With Illinois concealed gun ban struck down, some say 'Fight on'
Even as Illinois lawmakers contemplate a new law allowing concealed weapons, as ordered by a US Appeals Court, some plan to take the fight against the 'wrongheaded' ruling to the next level.
Now that Illinois’ last-in-the-nation prohibition on carrying concealed weapons has been struck down, lawmakers in Springfield are faced with figuring out the details of where, when, and who can carry a concealed weapon in the state even as some advocate fighting the decision all the way up to the Supreme Court.
The 7th US Circuit Court of Appeals struck down the state's prohibition as unconstitutional on Tuesday. In his decision, Judge Richard Posner wrote that there is legal precedence for maintaining that gun use outside the home is warranted for self-defense.
“Twenty-first century Illinois has no hostile Indians,” he wrote. “But a Chicagoan is a good deal more likely to be attacked on a sidewalk in a rough neighborhood than in his apartment on the 35th floor of the Park Tower. A woman who is being stalked … is more vulnerable to being attacked while walking to or from her home than when inside.”
The court gave Illinois 180 days to revise its gun law to allow the carrying of guns in public.
Maura Possley, press secretary for Illinois Attorney General Lisa Madigan, says the “time period allows our office to review what legal steps can be taken and enables the legislature to consider whether it wants to take action.”
Already, there are calls for Attorney General Madigan to appeal the decision to the Supreme Court. Some Chicago aldermen, fearing that overturning the ban will contribute to the city’s rising homicide rate, suggested that the city has the power to ban or restrict the use of concealed weapons within city limits. That tactic could be a long shot, however, considering that the city failed to get the Supreme Court to uphold its longstanding handgun ban, which the court declared unconstitutional in 2010.
On Wednesday, Chicago Mayor Rahm Emanuel told reporters he pledged to make available legal resources from the city’s law and police department to Ms. Madigan’s team in reviewing options in making a possible appeal to the court ruling he described as “wrongheaded.”
Proponents for gun rights and stricter gun regulation are likely to battle over the next six months as lawmakers draft the state’s new gun law, which will determine the process for obtaining conceal carry permits, establish where gun owners are not allowed to carry weapons, and create restrictions on who can carry a concealed weapon based on criminal or mental health histories.
States vary widely on all these details. For example, while most states do not allow concealed weapons in churches, or other houses of worship, it is allowed by a handful of states, including Texas, unless the institution posts a sign saying they are banned. In Wisconsin, gun owners are allowed to carry their weapons into taverns, but not if they are drinking alcohol. Some states honor permits only for their residents while others honor those of both residents and nonresidents.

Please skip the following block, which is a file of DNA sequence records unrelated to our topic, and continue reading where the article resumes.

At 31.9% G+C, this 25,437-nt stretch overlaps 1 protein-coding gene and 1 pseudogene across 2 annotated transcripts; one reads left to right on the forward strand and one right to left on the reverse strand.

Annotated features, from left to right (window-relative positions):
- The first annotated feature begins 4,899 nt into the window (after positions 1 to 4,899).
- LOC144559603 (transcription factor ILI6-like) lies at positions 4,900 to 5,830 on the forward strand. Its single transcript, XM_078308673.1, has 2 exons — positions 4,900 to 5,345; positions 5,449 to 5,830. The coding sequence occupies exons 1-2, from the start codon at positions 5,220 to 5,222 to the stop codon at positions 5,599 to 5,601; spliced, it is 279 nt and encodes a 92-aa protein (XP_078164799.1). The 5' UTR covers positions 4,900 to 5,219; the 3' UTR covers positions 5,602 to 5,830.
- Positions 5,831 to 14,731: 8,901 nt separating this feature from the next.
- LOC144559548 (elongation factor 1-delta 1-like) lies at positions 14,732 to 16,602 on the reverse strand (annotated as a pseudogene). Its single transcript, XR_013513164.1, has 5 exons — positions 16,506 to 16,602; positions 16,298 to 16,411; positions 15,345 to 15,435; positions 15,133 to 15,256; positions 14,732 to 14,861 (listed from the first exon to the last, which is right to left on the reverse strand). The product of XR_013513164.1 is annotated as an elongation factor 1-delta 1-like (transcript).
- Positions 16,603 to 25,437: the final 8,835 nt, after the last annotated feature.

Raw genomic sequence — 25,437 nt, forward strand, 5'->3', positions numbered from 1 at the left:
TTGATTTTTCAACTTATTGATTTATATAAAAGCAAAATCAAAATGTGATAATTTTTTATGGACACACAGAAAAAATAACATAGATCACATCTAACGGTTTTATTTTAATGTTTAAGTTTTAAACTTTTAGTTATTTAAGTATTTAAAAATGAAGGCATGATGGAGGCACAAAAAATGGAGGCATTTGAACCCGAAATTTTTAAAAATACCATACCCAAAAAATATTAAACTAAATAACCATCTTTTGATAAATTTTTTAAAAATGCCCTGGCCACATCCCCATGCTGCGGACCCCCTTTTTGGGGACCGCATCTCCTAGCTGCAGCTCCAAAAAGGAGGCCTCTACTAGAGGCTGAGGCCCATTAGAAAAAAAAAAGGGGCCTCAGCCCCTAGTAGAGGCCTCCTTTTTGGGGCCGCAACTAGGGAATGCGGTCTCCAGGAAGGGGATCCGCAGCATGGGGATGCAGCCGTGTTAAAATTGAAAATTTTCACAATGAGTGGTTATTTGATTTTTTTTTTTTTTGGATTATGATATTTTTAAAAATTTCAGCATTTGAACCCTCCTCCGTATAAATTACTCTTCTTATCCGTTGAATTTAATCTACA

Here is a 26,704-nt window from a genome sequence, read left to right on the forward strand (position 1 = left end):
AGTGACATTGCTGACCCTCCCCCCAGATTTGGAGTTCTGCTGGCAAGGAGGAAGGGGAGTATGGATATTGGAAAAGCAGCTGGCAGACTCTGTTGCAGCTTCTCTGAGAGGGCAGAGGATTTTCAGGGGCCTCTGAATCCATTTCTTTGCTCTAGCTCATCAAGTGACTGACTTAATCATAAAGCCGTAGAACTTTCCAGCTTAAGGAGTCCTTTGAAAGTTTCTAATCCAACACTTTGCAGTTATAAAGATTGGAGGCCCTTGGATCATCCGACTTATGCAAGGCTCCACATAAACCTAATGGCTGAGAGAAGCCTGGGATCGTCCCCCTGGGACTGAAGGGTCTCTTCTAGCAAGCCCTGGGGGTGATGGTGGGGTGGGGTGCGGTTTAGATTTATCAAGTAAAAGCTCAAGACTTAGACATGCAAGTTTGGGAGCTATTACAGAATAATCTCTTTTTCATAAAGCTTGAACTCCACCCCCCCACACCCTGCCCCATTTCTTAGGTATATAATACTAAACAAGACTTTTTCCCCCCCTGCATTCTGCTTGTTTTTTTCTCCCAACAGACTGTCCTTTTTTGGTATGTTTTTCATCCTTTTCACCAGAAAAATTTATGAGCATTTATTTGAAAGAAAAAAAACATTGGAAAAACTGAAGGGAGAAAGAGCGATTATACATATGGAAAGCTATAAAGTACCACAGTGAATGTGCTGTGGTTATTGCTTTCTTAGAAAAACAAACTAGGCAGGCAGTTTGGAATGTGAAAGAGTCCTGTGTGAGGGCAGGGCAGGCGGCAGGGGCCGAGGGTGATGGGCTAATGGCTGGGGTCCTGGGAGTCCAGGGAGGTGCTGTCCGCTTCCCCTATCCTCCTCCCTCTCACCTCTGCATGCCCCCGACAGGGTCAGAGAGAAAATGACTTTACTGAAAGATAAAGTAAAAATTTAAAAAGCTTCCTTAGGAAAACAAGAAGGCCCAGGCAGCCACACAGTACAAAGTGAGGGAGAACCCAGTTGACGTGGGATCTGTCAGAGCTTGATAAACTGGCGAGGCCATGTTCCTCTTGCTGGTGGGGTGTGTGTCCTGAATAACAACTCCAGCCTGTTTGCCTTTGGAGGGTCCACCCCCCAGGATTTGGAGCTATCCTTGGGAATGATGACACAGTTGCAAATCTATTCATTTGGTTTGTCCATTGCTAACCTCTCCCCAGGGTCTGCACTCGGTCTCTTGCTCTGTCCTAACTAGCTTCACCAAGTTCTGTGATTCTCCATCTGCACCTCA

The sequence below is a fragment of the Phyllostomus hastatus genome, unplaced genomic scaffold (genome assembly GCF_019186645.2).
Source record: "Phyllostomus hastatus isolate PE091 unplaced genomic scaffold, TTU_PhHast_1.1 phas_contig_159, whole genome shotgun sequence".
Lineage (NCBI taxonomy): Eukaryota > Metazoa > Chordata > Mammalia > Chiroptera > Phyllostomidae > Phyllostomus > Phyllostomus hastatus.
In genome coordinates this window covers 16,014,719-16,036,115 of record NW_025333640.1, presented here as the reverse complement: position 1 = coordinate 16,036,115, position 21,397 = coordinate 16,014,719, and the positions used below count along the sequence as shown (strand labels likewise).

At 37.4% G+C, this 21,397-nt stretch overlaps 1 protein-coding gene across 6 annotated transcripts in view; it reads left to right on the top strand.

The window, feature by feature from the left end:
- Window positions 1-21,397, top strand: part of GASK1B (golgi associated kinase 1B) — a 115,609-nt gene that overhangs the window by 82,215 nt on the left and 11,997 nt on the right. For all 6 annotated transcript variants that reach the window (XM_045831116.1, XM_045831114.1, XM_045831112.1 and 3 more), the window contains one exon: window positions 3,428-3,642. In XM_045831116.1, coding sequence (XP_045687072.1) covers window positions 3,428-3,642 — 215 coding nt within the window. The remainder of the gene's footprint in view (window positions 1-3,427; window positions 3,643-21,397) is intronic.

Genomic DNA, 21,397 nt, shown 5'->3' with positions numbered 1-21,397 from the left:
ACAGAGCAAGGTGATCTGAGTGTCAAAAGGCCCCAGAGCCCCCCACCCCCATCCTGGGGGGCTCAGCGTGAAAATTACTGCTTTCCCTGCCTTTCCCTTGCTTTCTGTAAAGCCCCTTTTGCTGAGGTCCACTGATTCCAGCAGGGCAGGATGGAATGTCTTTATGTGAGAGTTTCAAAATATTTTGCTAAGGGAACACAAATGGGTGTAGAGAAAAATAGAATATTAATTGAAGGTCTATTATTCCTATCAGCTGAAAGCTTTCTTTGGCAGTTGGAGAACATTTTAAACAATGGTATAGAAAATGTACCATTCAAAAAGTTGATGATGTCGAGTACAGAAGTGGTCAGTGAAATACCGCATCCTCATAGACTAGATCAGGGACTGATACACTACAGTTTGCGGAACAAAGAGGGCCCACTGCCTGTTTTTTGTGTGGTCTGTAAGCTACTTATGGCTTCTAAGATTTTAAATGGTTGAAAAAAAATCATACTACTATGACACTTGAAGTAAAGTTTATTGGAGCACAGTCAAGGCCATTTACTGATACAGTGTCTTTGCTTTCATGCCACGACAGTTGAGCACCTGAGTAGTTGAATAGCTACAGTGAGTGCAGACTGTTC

“There are huge differences” in state law, says Cathie Whittenburg, communications director for States United to Prevent Gun Violence, who says she is hoping Illinois follows the lead of New York and New Jersey, which require gun owners to provide justification for a concealed carry permit beyond personal protection. In New Jersey, references are also needed, which is meant to guard against criminal activity.
Other states, such as Virginia, have much less oversight, and even issue permits to residents of some other states that are valid in those states if they complete an online gun class.
“Illinois would want to make a serious consideration in who gets these permits and why,” Ms. Whittenburg says. “You have all these people walking around with not a whole lot of training, certainly not the type of training that compares to our police force. Most states don’t take that seriously.”
In the discussions over concealed carry, Gov. Pat Quinn has already said he will press lawmakers to ban assault weapons in the state, telling reporters Wednesday that the public “overwhelmingly support that.”
“We aren’t going to have people marching along Michigan Avenue [in downtown Chicago], or any other avenue in the state of Illinois, with military-style assault weapons, weapons that are designed to kill people,” he said.